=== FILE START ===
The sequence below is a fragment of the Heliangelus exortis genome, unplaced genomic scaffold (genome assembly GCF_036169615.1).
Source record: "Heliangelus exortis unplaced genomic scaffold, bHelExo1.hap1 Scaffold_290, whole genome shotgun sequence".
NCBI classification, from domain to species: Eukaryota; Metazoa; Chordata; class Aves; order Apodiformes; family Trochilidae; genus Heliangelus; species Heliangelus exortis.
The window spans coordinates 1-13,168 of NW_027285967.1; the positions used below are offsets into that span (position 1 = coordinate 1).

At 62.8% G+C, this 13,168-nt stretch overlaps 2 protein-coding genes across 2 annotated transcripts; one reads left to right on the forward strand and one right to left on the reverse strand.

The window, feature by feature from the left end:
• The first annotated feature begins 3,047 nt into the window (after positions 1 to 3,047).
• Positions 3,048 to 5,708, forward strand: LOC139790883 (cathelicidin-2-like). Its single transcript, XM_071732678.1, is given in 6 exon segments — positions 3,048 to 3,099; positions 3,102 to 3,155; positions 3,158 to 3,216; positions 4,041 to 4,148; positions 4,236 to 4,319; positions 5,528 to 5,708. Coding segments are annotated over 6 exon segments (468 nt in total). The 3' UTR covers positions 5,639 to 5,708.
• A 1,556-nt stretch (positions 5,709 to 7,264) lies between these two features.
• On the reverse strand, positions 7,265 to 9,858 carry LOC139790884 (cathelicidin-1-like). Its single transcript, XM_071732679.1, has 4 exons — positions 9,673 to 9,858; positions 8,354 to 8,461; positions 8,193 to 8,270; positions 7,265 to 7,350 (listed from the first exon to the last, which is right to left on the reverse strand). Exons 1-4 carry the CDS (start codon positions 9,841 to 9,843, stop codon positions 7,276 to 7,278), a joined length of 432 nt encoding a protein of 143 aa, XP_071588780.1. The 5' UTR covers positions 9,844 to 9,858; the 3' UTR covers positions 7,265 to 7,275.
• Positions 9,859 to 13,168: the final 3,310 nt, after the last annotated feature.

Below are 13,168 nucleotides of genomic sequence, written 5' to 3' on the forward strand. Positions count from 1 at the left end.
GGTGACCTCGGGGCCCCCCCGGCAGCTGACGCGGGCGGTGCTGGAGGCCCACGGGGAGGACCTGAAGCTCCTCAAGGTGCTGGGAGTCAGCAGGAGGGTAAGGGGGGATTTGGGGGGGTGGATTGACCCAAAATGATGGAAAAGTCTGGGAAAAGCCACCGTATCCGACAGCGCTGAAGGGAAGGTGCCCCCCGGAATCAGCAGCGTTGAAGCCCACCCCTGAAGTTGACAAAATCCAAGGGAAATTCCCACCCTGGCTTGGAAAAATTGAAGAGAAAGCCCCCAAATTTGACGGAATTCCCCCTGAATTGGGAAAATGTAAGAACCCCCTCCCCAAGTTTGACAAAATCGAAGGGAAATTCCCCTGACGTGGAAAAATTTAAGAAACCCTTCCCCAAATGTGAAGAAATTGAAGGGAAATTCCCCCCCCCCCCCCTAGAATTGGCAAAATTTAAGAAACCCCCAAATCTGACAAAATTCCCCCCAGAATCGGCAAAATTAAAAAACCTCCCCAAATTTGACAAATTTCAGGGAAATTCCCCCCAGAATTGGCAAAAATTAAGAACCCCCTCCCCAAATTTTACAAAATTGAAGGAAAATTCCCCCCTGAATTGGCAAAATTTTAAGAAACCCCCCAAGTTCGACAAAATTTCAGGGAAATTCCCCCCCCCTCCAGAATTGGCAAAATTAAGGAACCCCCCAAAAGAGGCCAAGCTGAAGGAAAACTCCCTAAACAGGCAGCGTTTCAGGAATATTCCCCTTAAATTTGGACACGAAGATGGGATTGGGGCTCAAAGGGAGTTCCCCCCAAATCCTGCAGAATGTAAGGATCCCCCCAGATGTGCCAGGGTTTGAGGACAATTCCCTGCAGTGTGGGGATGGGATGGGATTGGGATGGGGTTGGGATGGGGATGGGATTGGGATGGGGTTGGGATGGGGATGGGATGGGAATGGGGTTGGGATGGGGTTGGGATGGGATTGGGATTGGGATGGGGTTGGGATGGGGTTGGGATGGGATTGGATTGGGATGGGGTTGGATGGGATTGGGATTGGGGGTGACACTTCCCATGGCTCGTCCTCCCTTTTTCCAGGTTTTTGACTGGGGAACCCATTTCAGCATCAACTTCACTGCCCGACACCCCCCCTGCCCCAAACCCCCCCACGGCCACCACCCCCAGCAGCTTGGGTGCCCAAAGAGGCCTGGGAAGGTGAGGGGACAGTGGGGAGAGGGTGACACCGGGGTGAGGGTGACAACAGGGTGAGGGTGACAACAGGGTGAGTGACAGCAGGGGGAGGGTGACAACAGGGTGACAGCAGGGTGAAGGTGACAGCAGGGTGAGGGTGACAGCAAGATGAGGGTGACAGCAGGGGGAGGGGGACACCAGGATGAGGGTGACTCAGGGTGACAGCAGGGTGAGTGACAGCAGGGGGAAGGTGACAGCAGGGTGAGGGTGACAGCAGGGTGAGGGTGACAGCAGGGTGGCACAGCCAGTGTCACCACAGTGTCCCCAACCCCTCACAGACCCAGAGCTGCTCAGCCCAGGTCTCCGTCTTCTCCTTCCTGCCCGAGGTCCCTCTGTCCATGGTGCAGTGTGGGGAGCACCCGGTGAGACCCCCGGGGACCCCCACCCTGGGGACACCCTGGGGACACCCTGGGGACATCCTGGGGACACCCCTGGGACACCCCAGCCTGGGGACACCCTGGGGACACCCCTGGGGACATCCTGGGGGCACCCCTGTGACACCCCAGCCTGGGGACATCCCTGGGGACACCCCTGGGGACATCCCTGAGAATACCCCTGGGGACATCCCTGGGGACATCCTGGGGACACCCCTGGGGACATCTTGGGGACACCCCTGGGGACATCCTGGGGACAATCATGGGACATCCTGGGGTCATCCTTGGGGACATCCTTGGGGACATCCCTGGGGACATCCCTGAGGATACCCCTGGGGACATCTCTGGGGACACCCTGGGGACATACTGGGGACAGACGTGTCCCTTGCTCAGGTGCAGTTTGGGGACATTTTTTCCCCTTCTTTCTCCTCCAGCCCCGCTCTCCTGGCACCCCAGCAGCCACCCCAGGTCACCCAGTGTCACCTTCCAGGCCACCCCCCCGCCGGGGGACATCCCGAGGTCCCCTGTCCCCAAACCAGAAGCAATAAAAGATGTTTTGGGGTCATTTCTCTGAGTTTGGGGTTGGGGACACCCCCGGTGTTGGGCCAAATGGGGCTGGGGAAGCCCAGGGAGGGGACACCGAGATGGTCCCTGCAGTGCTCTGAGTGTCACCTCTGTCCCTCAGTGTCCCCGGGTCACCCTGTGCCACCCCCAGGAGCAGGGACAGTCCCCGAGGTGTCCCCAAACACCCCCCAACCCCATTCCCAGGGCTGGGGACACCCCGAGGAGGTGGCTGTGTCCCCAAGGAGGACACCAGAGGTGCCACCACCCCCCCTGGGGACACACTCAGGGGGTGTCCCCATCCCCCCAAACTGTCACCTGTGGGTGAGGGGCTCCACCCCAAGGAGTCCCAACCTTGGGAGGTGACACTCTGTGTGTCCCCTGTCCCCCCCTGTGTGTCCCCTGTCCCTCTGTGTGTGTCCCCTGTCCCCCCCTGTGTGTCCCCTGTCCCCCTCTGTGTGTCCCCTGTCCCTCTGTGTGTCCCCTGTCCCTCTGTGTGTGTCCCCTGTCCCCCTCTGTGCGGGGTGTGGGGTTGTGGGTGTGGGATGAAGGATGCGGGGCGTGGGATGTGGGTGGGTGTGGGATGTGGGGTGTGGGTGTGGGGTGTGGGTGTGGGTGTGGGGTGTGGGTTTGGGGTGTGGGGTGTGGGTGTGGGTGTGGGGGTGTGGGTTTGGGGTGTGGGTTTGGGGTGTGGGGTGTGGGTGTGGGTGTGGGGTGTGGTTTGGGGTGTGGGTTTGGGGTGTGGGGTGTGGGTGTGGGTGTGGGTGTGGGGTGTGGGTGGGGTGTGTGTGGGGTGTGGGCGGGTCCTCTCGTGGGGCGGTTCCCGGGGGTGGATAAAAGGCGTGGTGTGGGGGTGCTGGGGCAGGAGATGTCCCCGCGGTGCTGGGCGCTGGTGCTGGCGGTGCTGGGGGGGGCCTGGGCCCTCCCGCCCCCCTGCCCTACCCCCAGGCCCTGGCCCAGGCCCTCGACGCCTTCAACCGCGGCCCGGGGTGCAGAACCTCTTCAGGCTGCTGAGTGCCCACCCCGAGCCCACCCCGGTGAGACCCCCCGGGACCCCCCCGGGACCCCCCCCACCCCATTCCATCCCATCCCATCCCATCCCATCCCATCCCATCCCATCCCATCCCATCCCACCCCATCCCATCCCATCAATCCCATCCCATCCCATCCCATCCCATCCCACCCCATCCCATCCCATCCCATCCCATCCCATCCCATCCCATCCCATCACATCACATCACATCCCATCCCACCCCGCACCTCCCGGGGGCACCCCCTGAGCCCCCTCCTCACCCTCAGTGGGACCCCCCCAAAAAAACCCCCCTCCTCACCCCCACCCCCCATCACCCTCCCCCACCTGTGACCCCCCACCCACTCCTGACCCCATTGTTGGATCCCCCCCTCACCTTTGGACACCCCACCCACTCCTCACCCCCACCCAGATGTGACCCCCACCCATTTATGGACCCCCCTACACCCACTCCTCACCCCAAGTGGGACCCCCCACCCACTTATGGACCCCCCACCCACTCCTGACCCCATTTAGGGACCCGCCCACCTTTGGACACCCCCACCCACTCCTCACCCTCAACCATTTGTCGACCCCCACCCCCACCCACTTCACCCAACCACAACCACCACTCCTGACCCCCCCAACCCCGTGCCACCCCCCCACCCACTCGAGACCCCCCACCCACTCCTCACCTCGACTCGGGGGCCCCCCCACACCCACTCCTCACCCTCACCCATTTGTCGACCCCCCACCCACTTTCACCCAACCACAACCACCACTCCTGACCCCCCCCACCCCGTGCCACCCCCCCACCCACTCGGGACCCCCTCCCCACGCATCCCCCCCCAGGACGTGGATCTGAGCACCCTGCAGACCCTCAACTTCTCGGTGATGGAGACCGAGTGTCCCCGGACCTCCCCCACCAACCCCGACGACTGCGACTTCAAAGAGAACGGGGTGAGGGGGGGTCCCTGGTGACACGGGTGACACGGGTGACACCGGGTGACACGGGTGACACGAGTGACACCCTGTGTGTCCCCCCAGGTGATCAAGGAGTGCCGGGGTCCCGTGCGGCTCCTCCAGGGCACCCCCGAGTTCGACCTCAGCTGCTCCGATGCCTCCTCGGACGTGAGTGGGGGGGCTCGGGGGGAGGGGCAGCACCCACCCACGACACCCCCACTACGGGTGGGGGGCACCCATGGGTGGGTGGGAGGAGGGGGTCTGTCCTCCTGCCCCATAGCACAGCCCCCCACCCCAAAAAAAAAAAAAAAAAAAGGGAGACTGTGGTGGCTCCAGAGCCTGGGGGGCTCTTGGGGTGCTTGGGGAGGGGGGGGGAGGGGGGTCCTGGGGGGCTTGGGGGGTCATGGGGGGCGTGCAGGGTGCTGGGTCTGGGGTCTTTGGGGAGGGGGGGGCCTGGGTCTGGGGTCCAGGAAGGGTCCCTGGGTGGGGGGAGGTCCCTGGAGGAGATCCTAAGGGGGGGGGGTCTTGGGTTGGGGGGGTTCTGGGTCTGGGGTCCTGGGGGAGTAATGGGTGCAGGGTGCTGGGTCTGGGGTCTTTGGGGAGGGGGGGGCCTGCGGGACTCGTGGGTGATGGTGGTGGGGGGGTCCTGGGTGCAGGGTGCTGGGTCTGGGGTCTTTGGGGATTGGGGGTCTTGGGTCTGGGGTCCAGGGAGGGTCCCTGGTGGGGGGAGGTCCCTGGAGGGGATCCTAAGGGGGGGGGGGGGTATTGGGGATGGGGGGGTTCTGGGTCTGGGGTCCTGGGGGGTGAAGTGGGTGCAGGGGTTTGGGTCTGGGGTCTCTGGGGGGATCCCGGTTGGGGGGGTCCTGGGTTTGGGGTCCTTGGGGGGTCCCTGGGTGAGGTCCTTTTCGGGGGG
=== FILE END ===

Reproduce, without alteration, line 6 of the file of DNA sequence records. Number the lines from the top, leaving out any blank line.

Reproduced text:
The window, feature by feature from the left end: